Eastern equine encephalitis (EEE) is a rare but serious viral disease spread by mosquitoes that can affect people and horses. EEE can also cause disease in captive birds such as the ring-necked pheasant, emu, ostriches, quail and ducks. EEE infection and disease can occasionally occur in other livestock, deer, dogs, other mammals, reptiles and amphibians. EEE is transmitted by the bite of an infected mosquito. Mosquitoes become infected by feeding on infected birds. Infected mosquitoes will then occasionally feed on horses, humans and other mammals. Several species of mosquitoes can become infected with the EEE virus (EEEV). EEE is not spread person-to-person, from people to animals or from animals (other than mosquitoes) to people. Most people bitten by an infected mosquito will not develop any symptoms. Severe cases of EEE infection begin with the sudden onset of headache, high fever, chills, and vomiting. The illness may then progress into disorientation, seizures, encephalitis (inflammation of the brain) and coma. Approximately a third of patients who develop EEE die, and many of those who survive have mild to severe brain damage. It takes 4-10 days after the bite of an infected mosquito to develop symptoms of EEE.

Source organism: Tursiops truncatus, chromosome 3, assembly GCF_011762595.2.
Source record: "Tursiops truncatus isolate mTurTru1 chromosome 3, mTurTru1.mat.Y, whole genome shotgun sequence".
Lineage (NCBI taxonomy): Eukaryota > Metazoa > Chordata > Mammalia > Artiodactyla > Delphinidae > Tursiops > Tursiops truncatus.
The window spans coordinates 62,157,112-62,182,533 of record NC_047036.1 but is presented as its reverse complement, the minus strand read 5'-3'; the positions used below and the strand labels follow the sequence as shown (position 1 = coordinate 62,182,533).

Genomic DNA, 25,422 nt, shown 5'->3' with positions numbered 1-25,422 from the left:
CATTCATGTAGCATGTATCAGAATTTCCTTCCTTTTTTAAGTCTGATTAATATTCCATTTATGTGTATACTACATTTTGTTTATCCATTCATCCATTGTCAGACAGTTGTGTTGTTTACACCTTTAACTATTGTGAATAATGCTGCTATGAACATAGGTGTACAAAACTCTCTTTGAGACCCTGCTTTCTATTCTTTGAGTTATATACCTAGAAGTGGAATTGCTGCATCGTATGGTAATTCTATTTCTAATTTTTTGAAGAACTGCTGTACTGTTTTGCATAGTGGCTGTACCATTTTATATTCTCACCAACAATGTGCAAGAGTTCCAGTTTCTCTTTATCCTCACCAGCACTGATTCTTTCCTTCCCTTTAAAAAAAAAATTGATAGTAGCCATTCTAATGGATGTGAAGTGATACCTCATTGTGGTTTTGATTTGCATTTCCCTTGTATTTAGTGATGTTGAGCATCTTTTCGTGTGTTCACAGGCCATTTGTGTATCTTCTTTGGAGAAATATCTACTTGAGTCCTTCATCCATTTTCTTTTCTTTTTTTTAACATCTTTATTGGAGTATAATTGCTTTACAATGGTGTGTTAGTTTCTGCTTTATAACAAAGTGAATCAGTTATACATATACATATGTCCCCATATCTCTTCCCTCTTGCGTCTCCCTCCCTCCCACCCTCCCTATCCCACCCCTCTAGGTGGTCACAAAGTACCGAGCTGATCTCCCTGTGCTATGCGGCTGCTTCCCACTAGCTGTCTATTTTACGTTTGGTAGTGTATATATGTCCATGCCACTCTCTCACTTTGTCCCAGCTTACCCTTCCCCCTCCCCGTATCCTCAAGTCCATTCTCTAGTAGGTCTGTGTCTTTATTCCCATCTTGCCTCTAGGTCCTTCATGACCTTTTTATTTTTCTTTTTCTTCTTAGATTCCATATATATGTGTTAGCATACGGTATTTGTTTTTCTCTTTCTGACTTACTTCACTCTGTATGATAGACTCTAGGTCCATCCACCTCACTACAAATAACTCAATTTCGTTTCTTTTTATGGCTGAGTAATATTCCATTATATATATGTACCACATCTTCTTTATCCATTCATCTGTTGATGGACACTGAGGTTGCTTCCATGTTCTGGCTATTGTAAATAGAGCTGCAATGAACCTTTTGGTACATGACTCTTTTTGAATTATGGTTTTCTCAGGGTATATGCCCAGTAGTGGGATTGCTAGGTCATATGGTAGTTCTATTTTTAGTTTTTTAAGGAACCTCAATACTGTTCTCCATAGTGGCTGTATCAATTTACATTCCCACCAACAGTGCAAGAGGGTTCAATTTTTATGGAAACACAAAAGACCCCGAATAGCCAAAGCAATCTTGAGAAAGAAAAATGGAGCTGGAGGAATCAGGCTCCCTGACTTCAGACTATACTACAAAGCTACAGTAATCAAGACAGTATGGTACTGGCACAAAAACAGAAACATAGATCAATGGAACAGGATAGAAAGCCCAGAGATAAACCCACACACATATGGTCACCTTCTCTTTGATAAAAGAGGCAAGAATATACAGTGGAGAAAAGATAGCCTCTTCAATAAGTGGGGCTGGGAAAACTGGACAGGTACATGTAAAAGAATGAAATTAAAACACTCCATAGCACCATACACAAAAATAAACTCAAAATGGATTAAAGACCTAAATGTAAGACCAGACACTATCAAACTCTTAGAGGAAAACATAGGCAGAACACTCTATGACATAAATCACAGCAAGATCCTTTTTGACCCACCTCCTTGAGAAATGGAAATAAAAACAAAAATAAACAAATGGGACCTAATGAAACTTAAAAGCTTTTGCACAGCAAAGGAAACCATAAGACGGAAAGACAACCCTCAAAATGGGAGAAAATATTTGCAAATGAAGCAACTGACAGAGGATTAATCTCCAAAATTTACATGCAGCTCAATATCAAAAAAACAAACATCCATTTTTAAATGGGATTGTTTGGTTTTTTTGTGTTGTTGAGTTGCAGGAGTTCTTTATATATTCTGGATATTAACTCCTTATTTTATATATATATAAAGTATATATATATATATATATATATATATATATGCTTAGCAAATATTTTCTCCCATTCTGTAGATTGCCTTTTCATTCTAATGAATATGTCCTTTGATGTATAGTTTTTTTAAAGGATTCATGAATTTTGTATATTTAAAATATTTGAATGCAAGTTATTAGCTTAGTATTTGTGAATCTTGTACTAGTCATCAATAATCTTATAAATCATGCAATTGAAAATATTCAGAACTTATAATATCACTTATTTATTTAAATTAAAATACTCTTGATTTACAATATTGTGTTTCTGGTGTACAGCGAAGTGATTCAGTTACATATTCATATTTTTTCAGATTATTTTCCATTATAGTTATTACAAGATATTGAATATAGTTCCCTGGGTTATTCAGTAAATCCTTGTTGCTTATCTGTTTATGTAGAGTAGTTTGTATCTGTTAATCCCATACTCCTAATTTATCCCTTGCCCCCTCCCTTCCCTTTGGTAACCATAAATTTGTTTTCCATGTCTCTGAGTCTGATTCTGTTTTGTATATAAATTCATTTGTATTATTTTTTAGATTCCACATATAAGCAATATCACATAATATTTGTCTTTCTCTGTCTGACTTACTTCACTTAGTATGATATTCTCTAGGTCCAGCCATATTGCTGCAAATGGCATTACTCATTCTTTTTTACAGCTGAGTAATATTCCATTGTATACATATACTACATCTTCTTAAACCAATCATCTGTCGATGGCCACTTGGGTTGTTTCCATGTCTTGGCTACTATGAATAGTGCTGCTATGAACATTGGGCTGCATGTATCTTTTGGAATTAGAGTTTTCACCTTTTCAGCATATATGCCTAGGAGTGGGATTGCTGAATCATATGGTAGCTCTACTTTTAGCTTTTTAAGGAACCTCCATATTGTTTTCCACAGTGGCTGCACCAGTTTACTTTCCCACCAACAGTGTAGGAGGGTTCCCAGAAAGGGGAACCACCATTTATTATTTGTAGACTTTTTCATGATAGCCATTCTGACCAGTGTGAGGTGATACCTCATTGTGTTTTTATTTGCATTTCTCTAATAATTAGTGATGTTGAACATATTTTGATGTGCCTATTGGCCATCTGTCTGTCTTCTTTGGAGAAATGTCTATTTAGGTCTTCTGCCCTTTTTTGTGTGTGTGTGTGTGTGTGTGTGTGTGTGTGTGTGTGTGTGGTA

The physical examination for EEE also is nonspecific, yielding findings similar to those seen with many other encephalitides.Changes in vital signs may include the following:
• Possible tachypnea
Neurologic findings may include the following:
• Bilateral papilledema
• Nuchal rigidity
• Focal sensory or motor deficit
• Depressed or hyperactive reflexes
• Tremors EEE is a summertime disease and most commonly affects people younger than 15 years and older than 55 years.
The exact reason for this pattern is not known, but the preference for extremes of age is a characteristic common to many species of the alphavirus family. Patient age does not affect prognosis, but permanent neurologic impairment and death are more common in children.